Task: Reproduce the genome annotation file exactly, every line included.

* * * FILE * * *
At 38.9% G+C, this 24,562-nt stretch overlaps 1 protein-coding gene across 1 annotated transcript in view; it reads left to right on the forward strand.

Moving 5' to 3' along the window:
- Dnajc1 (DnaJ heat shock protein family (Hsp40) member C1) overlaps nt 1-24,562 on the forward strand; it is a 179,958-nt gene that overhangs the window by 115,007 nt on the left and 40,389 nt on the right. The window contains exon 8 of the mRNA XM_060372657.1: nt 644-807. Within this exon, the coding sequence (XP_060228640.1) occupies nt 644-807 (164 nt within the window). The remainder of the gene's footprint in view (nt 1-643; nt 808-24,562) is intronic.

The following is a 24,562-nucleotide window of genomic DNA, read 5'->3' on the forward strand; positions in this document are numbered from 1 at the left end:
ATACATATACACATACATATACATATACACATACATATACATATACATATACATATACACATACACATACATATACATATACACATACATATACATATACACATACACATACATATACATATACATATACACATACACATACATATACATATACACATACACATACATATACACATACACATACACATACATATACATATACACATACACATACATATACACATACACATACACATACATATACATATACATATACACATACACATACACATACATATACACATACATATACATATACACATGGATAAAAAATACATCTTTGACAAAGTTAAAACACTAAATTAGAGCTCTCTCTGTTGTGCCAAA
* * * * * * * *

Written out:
At 38.9% G+C, this 24,562-nt stretch overlaps 1 protein-coding gene across 1 annotated transcript in view; it reads left to right on the forward strand.

Moving 5' to 3' along the window:
- Dnajc1 (DnaJ heat shock protein family (Hsp40) member C1) overlaps nt 1-24,562 on the forward strand; it is a 179,958-nt gene that overhangs the window by 115,007 nt on the left and 40,389 nt on the right. The window contains exon 8 of the mRNA XM_060372657.1: nt 644-807. Within this exon, the coding sequence (XP_060228640.1) occupies nt 644-807 (164 nt within the window). The remainder of the gene's footprint in view (nt 1-643; nt 808-24,562) is intronic.

The following is a 24,562-nucleotide window of genomic DNA, read 5'->3' on the forward strand; positions in this document are numbered from 1 at the left end:
ATACATATACACATACATATACATATACACATACATATACATATACATATACATATACACATACACATACATATACATATACACATACATATACATATACACATACACATACATATACATATACATATACACATACACATACATATACATATACACATACACATACATATACACATACACATACACATACATATACATATACACATACACATACATATACACATACACATACACATACATATACATATACATATACACATACACATACACATACATATACACATACATATACATATACACATGGATAAAAAATACATCTTTGACAAAGTTAAAACACTAAATTAGAGCTCTCTCTGTTGTGCCAAA